By Patricia Khuly, DVM
Originally published as a three-part series on Fully Vetted.
Do you switch your pet’s food around? Be honest. Assuming you feed commercial, do you succumb to whatever super-premium canned kitty food is on sale this week? Is it one month Halo, next month Canidae? If so … you shouldn’t feel so bad about it (prevailing veterinary sentiment notwithstanding).
Yes, veterinarians can be kind of funny on this topic. Get us chatting on the subject of pet foods and you’ll find we tend towards the conservative. So, too, does it go on the subject of switching pet foods.
For example, when asked if the occasional food switcheroo might be OK, most vets will offer up their best frowny face and lace their next few sentences with ominous gastrointestinal details involving the words "bowels," "gut," and "microflora" — none of which sound too promising with respect to your pet’s potential diet change.
So you know, we vets tend to cop this cautionary attitude for one understandable (if sometimes paranoid) reason: The vast majority of our gastroenteritis cases revolve around pets whose diets were suddenly changed. Hence, our profound and persistent distrust of pet owners when it comes to messing with our patients’ diets. Because it sucks to have to hospitalize a patient for three days after her three-year-long love affair with lamb and rice ended in a venison and potato-ey pool of bloody diarrhea.
Yet if we’re honest with ourselves, veterinarians might admit we bear some responsibility for the kind of confusion that leads to multiple mud-piles in the living room a day or two after a big switch. After all, our profession’s reliance on commercial pet foods as the end-all-be-all of our patients’ diets has contributed mightily to a dearth of common sense on the subject of pet food in general — and food changes in particular.
Here’s how I see it:
There’s no doubt that the advent of nutritionally balanced pet foods (beginning in the 1950s and ‘60s) made pet-keeping doable en masse — convenient, even. It’s also true that a great many pets would still be suffering nutritional diseases if these pet foods were not inexpensive and readily accessible.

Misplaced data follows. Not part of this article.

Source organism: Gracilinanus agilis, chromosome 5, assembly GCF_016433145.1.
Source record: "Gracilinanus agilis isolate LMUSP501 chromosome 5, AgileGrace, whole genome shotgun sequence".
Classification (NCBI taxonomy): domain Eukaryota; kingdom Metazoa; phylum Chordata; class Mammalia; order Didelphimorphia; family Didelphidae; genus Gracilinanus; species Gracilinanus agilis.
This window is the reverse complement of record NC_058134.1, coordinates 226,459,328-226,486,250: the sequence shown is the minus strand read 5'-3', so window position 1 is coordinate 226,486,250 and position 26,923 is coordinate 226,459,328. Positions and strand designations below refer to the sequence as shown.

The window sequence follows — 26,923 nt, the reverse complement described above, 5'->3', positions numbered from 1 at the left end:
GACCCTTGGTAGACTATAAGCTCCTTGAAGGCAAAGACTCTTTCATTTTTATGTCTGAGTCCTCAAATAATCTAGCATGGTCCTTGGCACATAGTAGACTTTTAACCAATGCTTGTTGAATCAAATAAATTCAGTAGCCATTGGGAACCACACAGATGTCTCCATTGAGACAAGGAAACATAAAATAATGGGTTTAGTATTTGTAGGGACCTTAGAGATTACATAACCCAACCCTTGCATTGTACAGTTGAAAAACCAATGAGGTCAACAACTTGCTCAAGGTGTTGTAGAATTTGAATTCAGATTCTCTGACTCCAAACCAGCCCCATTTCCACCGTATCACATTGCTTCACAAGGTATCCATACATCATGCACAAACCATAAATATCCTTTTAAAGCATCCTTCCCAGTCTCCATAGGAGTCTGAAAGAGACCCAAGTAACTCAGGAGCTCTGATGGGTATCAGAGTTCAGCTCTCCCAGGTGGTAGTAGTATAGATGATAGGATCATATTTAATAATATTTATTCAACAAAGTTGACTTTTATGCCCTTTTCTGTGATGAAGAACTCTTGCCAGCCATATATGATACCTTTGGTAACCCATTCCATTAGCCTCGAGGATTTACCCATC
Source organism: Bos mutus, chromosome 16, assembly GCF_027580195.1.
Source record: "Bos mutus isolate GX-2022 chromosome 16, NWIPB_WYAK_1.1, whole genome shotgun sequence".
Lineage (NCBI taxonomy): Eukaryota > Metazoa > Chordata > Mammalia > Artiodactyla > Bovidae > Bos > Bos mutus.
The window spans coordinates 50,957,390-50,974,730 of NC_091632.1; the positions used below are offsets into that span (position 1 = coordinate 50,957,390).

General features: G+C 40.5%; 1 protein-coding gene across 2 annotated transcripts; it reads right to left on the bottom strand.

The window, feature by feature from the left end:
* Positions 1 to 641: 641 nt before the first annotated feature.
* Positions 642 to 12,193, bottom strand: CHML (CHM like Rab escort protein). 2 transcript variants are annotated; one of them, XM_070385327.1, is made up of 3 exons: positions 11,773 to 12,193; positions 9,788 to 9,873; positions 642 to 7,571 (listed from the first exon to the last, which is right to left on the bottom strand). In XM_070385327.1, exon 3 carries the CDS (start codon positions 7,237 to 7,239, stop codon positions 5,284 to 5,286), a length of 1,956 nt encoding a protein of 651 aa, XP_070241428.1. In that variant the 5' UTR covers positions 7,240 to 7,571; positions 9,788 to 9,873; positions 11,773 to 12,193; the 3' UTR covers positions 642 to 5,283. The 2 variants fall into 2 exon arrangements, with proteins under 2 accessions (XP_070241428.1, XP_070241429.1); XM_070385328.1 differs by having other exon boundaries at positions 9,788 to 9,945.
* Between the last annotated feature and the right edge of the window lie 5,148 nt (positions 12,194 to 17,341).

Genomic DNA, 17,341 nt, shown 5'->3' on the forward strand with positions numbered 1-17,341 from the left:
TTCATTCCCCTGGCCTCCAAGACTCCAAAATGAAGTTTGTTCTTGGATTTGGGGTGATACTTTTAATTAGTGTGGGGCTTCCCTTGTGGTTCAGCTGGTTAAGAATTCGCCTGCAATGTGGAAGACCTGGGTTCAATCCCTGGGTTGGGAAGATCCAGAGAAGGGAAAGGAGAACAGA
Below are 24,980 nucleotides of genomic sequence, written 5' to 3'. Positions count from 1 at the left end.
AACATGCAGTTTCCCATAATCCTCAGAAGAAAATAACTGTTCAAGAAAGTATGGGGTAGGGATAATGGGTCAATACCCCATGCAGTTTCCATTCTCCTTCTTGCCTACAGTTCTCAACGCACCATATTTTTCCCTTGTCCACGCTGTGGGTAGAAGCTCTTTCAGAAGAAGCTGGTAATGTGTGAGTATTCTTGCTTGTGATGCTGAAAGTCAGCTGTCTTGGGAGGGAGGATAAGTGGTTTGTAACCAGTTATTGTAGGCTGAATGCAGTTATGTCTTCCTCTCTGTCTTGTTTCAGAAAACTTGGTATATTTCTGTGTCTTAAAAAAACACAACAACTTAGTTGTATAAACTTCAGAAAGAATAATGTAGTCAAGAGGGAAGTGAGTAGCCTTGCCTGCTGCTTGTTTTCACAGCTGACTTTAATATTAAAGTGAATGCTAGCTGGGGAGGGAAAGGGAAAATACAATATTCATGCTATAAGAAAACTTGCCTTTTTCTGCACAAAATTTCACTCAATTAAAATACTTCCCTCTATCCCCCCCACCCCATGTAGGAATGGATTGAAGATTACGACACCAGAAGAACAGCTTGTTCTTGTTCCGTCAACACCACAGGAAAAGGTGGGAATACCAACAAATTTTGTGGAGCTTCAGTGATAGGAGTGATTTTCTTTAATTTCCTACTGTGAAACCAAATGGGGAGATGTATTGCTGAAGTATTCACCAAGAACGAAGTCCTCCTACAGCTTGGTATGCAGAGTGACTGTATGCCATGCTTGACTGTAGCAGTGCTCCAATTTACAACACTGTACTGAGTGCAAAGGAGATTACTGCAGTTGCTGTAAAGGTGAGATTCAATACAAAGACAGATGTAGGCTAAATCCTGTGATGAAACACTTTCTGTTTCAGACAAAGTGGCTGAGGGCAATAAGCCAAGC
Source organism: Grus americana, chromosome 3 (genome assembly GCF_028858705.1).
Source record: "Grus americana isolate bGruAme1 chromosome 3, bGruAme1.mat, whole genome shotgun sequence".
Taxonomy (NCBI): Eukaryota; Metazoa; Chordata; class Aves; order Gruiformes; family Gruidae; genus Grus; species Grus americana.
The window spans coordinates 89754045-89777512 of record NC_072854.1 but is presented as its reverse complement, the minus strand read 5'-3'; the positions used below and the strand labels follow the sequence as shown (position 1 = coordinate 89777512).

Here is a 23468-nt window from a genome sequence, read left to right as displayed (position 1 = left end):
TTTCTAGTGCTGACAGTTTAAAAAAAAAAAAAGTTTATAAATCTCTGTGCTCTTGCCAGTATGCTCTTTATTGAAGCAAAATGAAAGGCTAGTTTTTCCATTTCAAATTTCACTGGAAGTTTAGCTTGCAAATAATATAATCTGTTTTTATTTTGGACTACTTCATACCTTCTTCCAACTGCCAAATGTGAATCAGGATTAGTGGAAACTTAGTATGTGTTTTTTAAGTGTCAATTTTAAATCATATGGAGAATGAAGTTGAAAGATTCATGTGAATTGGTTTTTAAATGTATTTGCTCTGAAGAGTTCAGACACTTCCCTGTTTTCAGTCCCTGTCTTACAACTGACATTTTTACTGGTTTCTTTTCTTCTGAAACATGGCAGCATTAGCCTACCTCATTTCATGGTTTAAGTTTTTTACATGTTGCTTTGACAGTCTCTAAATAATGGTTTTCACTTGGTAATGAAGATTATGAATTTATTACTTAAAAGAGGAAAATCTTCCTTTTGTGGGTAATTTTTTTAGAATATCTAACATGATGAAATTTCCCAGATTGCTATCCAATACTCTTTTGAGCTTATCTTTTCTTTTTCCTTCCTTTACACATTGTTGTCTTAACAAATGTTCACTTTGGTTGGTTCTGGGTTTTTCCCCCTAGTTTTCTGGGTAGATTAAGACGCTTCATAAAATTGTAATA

However, the way the pet food industry evolved, the "one bag for life" concept became the accepted mantra. (Madison Avenue might've had something to do with it.) So, too, did veterinarians latch readily onto the concept, citing the pet food industry’s "proof-of-life" testing (i.e., proving a pet's reasonable longevity on one-formula alone). Sure, it’s a low bar. A beagle’s ten to fourteen years' survival rests on one bottomless bag of food. But all of us tacitly accepted this as a good-enough metric at some point. Indeed, many of us still do.
Fast-forward to today’s take on pet foods and the heightened dedication of the average pet owner — not to mention our cultural emphasis on nutrition and the proliferation of brands — which has gotten lots of us to thinking our past pets may not have had it so great. Maybe we should have been mixing it up all along, we posited. Problem is, when we finally did take the plunge and tried that pretty new bag of Nulo or ordered a shipment from Honest Kitchen, some of us inevitably did a double-take when we experienced what the new food bought to us.
In too many cases, a malodorous mess urged owners to go back to Beneful and leave well enough alone. Our veterinarian’s "I told you so" after the rapid-switching trick often sealed it. And yet, we know changing foods doesn’t have to be all gloom and doom. This we know from our own human experience as modern omnivores, right?
There's obviously much more to this food-switching issue than meets the eye.
Something that bears a resemblance to mucus
The failure of the kidneys to perform their proper functions
The term for an esophagus that is enlarged abnormally
The digestive tract containing the stomach and intestine
A medical condition in which the small intestine and stomach become inflamed
A substance that causes chemical change to another